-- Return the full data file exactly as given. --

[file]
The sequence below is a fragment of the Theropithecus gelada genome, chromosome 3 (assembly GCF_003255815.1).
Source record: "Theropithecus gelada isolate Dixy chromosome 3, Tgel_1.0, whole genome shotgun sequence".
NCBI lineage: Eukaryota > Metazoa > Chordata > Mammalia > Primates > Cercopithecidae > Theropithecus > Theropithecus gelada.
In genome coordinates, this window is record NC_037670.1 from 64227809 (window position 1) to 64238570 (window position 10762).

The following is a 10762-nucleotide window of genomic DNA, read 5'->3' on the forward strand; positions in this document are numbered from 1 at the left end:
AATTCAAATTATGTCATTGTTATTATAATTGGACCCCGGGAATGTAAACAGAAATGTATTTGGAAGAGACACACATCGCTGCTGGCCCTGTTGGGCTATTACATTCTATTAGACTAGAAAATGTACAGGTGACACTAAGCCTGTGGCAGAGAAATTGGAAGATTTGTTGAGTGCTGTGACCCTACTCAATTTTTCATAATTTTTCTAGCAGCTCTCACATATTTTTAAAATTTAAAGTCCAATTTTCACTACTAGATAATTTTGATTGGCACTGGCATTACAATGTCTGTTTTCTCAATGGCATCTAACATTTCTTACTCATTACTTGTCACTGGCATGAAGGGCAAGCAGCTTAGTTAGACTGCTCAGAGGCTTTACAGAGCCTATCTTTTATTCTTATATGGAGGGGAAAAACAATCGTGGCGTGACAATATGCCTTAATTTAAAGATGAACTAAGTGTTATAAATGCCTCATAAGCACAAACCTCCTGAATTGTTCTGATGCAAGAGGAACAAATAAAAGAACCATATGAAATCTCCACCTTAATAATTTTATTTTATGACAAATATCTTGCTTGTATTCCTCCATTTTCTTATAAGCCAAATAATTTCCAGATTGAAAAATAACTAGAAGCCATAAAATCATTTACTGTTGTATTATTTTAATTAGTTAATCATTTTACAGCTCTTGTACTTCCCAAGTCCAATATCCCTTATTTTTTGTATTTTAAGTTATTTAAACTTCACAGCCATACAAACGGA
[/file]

The sequence below is a fragment of the Theropithecus gelada genome, chromosome 3 (assembly GCF_003255815.1).
Source record: "Theropithecus gelada isolate Dixy chromosome 3, Tgel_1.0, whole genome shotgun sequence".
NCBI lineage: Eukaryota > Metazoa > Chordata > Mammalia > Primates > Cercopithecidae > Theropithecus > Theropithecus gelada.
In genome coordinates, this window is record NC_037670.1 from 64227809 (window position 1) to 64238570 (window position 10762).

The following is a 10762-nucleotide window of genomic DNA, read 5'->3' on the forward strand; positions in this document are numbered from 1 at the left end:
AATTCAAATTATGTCATTGTTATTATAATTGGACCCCGGGAATGTAAACAGAAATGTATTTGGAAGAGACACACATCGCTGCTGGCCCTGTTGGGCTATTACATTCTATTAGACTAGAAAATGTACAGGTGACACTAAGCCTGTGGCAGAGAAATTGGAAGATTTGTTGAGTGCTGTGACCCTACTCAATTTTTCATAATTTTTCTAGCAGCTCTCACATATTTTTAAAATTTAAAGTCCAATTTTCACTACTAGATAATTTTGATTGGCACTGGCATTACAATGTCTGTTTTCTCAATGGCATCTAACATTTCTTACTCATTACTTGTCACTGGCATGAAGGGCAAGCAGCTTAGTTAGACTGCTCAGAGGCTTTACAGAGCCTATCTTTTATTCTTATATGGAGGGGAAAAACAATCGTGGCGTGACAATATGCCTTAATTTAAAGATGAACTAAGTGTTATAAATGCCTCATAAGCACAAACCTCCTGAATTGTTCTGATGCAAGAGGAACAAATAAAAGAACCATATGAAATCTCCACCTTAATAATTTTATTTTATGACAAATATCTTGCTTGTATTCCTCCATTTTCTTATAAGCCAAATAATTTCCAGATTGAAAAATAACTAGAAGCCATAAAATCATTTACTGTTGTATTATTTTAATTAGTTAATCATTTTACAGCTCTTGTACTTCCCAAGTCCAATATCCCTTATTTTTTGTATTTTAAGTTATTTAAACTTCACAGCCATACAAACGGA